Business booming at CeX
DEALING in second-hand video games, DVDs, CDs and mobile phones is proving to be good business for one Bristol retailer.
Customers at CeX, which also sells PC equipment, can bring in their items to sell or part-exchange, allowing others to pick up second-hand entertainment at bargain prices.
For example, as of this week, CeX (Complete Entertainment Exchange) would buy pop singer Duffy's debut CD Rockferry for £4 cash or exchange and sell it on for £6.
A boxed Nintendo Wii games console would net you £87 in cash or £116 in exchange, and then be sold on for £145.
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CeX has proved such a success that it recently moved from a small, one room shop in Broadmead opposite the entrance to Cabot Circus, to three floors at the former Fopp in Horsefair.
The chain began in 1992 and now has 80 stores across the country, with Bristol being the third largest, despite opening just four years ago.
The Bristol branch employs around 25 full- and part-time staff and is open every day of the year except Christmas. Even late on a Sunday afternoon there was a steady stream of customers.
One of them, Paul Burrows, 38, of Filton, had bought a number of CDs at the shop a week ago, but one disc was scratched.
He came back to the store on Sunday and had no problem getting it exchanged for a voucher.
He said: "I didn't come in intending to buy anything but bought a few bits and bobs, a DVD and some CDs.
"They had some good deals and they were about the same price as a couple of downloads.
"I bought a mobile phone from another shop and it was broken.
"Replacing it was a real pain in the neck, but here they've just given me an exchange voucher."
Anyone who wants to offload old items can exchange them for vouchers, but free full membership entitles them to a cash alternative.
All goods are tested before they are resold, and are covered by a 12-month warranty. Prices are set by head office but are updated regularly according to supply and demand.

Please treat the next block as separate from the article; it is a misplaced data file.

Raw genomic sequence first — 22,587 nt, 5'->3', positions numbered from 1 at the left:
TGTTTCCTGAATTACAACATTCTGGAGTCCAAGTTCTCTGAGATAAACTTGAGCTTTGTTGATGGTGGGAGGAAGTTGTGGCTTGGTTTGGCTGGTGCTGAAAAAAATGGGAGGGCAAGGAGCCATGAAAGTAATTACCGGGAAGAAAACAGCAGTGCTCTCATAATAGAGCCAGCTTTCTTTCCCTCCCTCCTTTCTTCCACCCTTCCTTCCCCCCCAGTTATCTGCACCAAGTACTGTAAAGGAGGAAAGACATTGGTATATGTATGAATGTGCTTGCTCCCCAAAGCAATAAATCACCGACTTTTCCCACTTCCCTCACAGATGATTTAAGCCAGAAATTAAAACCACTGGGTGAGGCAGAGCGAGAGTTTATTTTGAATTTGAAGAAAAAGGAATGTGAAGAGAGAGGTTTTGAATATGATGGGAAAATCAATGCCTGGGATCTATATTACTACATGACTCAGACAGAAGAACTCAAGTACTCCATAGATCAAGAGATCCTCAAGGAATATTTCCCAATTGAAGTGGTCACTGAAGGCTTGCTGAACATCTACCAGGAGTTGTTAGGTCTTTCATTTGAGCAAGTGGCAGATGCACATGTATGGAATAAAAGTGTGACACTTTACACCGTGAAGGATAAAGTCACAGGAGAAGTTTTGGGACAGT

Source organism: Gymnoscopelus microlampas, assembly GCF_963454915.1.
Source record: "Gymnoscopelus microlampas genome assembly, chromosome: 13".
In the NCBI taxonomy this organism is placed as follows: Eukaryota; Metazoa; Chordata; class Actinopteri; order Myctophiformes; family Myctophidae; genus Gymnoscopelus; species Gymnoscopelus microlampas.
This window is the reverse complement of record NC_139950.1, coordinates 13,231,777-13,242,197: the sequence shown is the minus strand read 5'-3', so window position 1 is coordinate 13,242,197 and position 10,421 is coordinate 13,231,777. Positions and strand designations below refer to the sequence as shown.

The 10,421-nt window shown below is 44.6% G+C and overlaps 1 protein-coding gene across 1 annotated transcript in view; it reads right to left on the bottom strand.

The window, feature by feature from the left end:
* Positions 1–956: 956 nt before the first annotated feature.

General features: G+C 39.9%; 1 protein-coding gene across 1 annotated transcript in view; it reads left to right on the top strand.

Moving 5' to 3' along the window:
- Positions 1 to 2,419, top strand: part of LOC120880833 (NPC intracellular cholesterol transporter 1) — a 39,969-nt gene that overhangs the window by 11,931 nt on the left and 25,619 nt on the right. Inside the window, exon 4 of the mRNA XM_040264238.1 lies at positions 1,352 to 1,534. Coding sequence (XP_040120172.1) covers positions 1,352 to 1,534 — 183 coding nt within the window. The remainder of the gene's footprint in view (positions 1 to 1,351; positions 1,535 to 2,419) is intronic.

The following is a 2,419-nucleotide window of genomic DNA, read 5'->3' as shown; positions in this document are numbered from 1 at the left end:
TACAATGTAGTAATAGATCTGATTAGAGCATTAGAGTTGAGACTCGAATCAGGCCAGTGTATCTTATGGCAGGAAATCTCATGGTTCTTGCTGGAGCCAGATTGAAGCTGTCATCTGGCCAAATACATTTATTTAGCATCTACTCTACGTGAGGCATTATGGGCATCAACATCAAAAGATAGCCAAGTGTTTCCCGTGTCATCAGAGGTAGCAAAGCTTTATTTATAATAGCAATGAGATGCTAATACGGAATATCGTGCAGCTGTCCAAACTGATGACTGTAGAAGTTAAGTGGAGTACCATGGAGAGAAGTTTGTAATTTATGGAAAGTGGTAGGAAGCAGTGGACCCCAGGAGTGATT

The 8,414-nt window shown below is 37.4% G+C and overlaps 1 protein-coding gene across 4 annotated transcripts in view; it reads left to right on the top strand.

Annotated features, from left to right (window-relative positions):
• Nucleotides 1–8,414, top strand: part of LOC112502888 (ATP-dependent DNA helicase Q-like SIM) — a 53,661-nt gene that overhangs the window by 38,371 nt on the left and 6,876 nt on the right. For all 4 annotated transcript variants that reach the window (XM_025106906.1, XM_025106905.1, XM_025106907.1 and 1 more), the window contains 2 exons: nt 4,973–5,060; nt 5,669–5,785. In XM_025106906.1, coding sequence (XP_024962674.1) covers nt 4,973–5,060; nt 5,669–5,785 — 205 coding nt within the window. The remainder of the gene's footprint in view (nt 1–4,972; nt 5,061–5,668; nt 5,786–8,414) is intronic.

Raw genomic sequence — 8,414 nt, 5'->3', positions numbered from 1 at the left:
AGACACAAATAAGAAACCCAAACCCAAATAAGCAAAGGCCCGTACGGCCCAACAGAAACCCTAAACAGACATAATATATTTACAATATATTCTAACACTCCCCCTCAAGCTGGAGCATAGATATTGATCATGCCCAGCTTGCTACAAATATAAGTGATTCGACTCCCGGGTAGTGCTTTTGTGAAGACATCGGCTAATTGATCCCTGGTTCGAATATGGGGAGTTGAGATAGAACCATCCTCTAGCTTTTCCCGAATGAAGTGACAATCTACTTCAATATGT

The Bristol store has also started to branch out into selling newer products, such as digital downloads.
Store manager Theo Campbell, 26, said: "There's been an extended period of trade after Christmas.
"Once people have bought everything, they come here and sell it. We're almost busier after Christmas.
"We're expanding our stock all the time. We only started doing music a year ago but now have almost an entire floor of CDs.
"We're not established yet computing wise, but while somewhere like PC World is selling the cutting edge, we have some interesting pieces that just aren't made any more.
"Just recently we began buying and selling Nintendo Wiis with downloadable content from the internet.
"If someone sells us a Wii with games on it, we will pay more. It's new and we will see if it works."
And the store has a number of ways to ensure goods brought in for sale are not stolen.
Mr Campbell said: "We are very stringent on membership. We take ID that is hard to fake, like a driving licence or a passport, and we have details of everyone's name and address.
"We work with the Broadmead burglary team, who send a weekly spreadsheet to second hand traders of all items that have been stolen that week.
"All phones and large items with serial numbers we check against a UK database called CheckMEND, to make sure they haven't been stolen."